Which Email Subject Lines Get Your Back Up?

Which Email Subject Lines Get Your Back Up?

We’ve had a bit to say recently on the subject of email auto-signatures and bad email etiquette, but some emails don’t need to be opened for you to know that they’re wasting your time.

My own pet email peeve is emails with a subject line of ‘link exchange request’ or the like. They’re spam, but spam that’s often just individually customised enough to not always fall into the automatic spam filter alongside the Nigerian scams, genital enlargements and promises of a fabulous new career.

I mentioned this on Twitter and got a couple of other suggestions, including “Catchup for coffee” and “Moving forward” (ahem). But I figure Lifehacker readers will have other ideas. So which email subject lines act like a red rag for a bull, or send you racing to the delete key? Tell us in the comments.


  • Anything that has FW: ahead of it generally gets the delete button to it, unless what follow it actually looks important or it is information someone has forwarded me about an event or a meeting.

    • Yeah blank subjects are my most hated – my wife always sends me emails like that.

      Nearly as bad are those messages that start in the subject line and continue through to the body.

    • I tend to reply to these with the subject line:
      “RE:your email with nothing in the subject line which is almost as annoying as having to many words in the subject line”
      Gets a message, gets a few laughs, don’t think it has offended anyone too much..

  • assuming we’re talking about legit emails, not spam –
    Definitely a blank subject is annoying
    or something useless like “Question” or “Please Help”,

  • When it’s just something like “Hello” in the subject line. I’ll still read it, but it puts me on the defensive straight away thinking it could be spam/virus.

  • I agree with Jimmy on number one. Blank subject lines.

    Not always with number two though. Sometimes if the email is a simple request that I’ve fulfilled I’ll just reply and just prepend “Done EOM” to the subject, if that’s all the information that I need to convey.

    The “EOM” is critical here though. It tells the recipient, “All there information you need is here, you don’t even need to open the email.”

    e.g. “Done EOM Re: Could you restart the server for me.”

    Succinct and saves everybody’s time.


  • I have to say that in my case, there is a high correlation between the subject line and the sender line – so much so that certain senders get my back up even before I’ve glanced at the subject line.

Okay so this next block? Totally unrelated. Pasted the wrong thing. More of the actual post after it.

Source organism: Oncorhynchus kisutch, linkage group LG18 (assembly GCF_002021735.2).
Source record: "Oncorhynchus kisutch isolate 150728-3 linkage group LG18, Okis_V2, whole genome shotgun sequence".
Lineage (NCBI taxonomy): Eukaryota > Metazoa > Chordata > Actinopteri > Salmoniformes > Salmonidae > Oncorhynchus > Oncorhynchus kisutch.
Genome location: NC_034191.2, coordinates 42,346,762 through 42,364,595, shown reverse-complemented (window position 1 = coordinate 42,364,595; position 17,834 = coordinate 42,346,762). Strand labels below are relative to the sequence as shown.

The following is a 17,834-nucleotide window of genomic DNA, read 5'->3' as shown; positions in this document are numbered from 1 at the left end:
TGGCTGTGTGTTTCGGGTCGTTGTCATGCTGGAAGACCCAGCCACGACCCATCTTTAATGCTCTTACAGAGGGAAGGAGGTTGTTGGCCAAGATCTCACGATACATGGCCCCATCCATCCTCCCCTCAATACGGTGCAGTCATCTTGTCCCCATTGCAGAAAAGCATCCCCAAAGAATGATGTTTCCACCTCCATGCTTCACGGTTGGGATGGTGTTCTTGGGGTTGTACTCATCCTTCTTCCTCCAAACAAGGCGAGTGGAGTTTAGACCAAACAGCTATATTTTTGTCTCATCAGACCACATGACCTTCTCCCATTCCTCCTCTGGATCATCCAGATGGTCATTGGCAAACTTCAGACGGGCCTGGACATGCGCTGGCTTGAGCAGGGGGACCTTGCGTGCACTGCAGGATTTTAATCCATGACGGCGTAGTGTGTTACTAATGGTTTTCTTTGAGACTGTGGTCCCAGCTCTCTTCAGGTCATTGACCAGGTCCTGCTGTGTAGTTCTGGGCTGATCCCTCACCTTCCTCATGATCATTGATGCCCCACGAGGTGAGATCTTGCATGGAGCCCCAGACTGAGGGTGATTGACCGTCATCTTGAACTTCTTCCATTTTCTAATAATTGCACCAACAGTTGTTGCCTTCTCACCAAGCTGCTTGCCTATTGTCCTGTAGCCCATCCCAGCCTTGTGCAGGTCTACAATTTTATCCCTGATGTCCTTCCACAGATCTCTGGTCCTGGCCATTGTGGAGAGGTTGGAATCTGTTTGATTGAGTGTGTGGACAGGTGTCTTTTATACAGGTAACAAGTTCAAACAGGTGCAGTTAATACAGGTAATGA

Why is that, I wonder 😉

  • Annoying work email subject lines:

    – ‘hey’ / blank. Gives absolutely no indication as to content of email.

    – ‘URGENT URGENT DO THIS NOW!!!!!!’ and then body is something like ‘I lost my favourite pen! Everybody help me look for it!!!’

    – ‘Meeting’. Who with? When? Where? Should be ‘Meeting – 4pm Rm 6 all employees’ and then further explanation / agenda in the body.

    – ‘Thanks! :o)’ When you have completed a task for somebody and they reply with that subject line and a blank body. Just a waste of time.

    – ‘hi can you please make sure you get that report in by 5pm today as it is really really important and if we dont get it in we will be in deep…’ Ad infinitum

    – And lastly, subject lines that sound important, and then when you read the body there is maybe one line regarding some insignificant aspect, and then a huge paragraph about the sender’s weekend/the weather/the last episode of lost.

    Yes, there are a lot of things that annoy me about work communications! In my last role I was given the project of educating the office about better emailing. Would love to do it as a job; nothing ruins a good office environment more easily than bad communication.

  • When it’s just something like “Hello” in the subject line. I’ll still read it, but it puts me on the defensive straight away thinking it could be spam/virus.

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